As mentioned in this post, I prefer debt mutual funds that have low interest rate sensitivity (low duration) and that invest in high credit quality debt securities.

Bank Fixed Deposits Vs Debt Mutual Funds

20160130_Bank Fixed Deposit vs Debt Mutual Fund Comparison

Additional Read

PFP Primer: All you need to know about Debt Mutual Funds

How to select a liquid fund?

Corporate Fixed Deposits: Should you invest?

All you need to know about Long Term Capital Gains Tax

All you need to know about Short Term Capital Gains Tax

61 thoughts on “Bank Fixed Deposits vs Debt Mutual Funds (Taxation)”

  1. So Deepesh if i hav some lacs to save for some goals in near future (say marriage..exact time frame not known..but hopefully much less than 3years) do u suggest to keep that in bank FD or debt MF ?
    Bank FD rates r all time low now…Highest FD interest i’m getting is in Bandhan Bank @8.5% for any period between 1-3years..other banks r in the range of 7.75-7.9%…

    Debt MF or Bank FD ??

    ( Till now I have some SIP in equity MF…but nothing in debt MF)

    Awaiting for ur valuable suggestion.

    1. Does not matter much. If you think it will happen within 3 years, go with the instrument you are comfortable with.
      In most cases, people are more comfortable with fixed deposits.
      I get your point. Since the exact time is not known, you cannot be sure about the term of the deposit.
      In that case, go for short term deposits, say 6 months to 1 year and keep renewing.
      If you feel it can stretch beyond 3 years, go with debt MF.

      1. Thanx…i wil go with Bank FD as i may need money within 1-2years at the most…and obviously more comfy with FD…plus Capital Gain advantage comes into play only for over 3year deposits in Debt MF.

  2. Hi Deepesh,

    I am 31 and have a monthly take home of 90k. I would like to invest around 25-30k monthly in mutual funds. 1 of them would be ELSS. Rest may be from different categories. Please provide suggestions.Thanks.

    1. Hi Kshitiz,
      This is too little information for me to give any MF recommendations. I need more information about your financial risk profile. Decide the financial goals first and then select the investment products. If you seek professional help, do visit “Our Offerings” section on the website.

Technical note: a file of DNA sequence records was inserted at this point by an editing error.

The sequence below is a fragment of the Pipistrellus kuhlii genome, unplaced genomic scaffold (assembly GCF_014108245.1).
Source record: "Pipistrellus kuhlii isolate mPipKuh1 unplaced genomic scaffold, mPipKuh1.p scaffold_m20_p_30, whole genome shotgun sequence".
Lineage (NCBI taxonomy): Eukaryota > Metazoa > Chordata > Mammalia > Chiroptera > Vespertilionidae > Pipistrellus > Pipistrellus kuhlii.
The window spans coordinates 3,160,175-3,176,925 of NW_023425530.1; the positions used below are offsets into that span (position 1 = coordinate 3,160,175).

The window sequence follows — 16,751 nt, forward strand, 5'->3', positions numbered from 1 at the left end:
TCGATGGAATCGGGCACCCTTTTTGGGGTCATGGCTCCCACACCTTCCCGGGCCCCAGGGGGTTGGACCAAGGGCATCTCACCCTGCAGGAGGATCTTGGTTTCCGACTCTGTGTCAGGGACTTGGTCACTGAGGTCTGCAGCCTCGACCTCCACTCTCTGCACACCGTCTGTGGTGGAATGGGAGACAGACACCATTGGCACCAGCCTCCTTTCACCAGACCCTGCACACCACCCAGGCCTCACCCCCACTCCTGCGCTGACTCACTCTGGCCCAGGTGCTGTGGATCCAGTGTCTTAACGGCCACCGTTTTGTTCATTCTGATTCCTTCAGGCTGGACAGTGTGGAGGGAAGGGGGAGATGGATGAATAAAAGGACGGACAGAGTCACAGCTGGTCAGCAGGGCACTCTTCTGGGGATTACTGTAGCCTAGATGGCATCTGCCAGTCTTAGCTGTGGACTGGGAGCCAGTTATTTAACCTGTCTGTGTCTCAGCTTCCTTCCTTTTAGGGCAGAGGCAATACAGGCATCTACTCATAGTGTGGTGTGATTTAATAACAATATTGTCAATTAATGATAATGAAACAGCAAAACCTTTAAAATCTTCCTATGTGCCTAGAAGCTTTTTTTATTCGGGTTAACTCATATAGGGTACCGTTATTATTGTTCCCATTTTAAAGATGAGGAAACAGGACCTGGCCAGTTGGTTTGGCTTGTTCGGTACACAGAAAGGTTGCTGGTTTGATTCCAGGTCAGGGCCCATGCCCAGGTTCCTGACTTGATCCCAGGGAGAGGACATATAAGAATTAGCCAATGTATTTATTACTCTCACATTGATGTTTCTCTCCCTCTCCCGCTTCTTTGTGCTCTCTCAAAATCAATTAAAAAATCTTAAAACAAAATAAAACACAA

3. Sir, do we have option to start SIP for different kinds of mutual funds by ….say for example Tata….. Or it is just pay the SIP & company decides where it will invest?

    1. Deepesh Raghaw

      SIP is merely a way to invest in mutual funds, where a fixed amount gets debited from your bank account and used to purchase mutual fund units.
      You can choose the mutual fund (where you want to start SIP). Mutual fund managers decides securities to invest in.
      Suggest you seek professional help before investing.

  4. Sir in SIP ….. Can we withdraw money anytime ? …..without any hassle or we have to complete a particular period .

    1. Deepesh Raghaw

      Unless it is tax-saving mutual fund (ELSS), you can withdraw anytime. With ELSS, you have a lock-in of 3 years.

  5. Sir , in SIP ……is MY Capital protected ? ….by means of insurance (just like a limit of 1 lac in co-op sector banks) by the mutual fund house or is completely market oriented ?

    1. Deepesh Raghaw

      No. The returns are completely market-linked. The returns are not guaranteed and you can even suffer capital loss.
      Suggest you seek professional help.

  6. Are GOI: RBI 8 % (taxable) Bonds 2003 …interest Taxed at source (TDS )? ….. Even if interest is well Below ₹10000!…… Plz clarify

    1. Jagdish, my understanding of Section 193 suggests that TDS (at 10%) will be deducted for interest in excess of Rs 10,000.
      No TDS if interest is below Rs 10,000.
      Do note interest from such bonds is completely taxable at marginal income tax rate.
      If excess TDS has been deducted, you can claim it back while filing return.
      Alternatively, if you fall in higher tax bracket, you need to pay the difference tax.

      1. Thanks sir, …….but the financial services person who gave me the form of HDFC Bank of GOI 8% (taxable) bonds & said bonds will be issued by bank on behalf of govt & …..that TDS is Compulsory !….whatever be the interest earned!

        1. You are welcome, Jagdish.
          I would never trust what bankers say.
          However, I wrote upfront I am not sure. Going by my reading of Section 193, the interest in excess of Rs 10,000 is subject to TDS.
          Personally, I wouldn’t worry much about TDS. Entire interest is anyways taxable.

  7. Thanks for a very good explanation.

    Just a small feedback, please correct this line ‘while it was 10% per annum for fixed deposits, you will end up with Rs 14.13 lacs in case of fixed deposit whereas you will have Rs 15.34 lacs in case of fixed deposits.’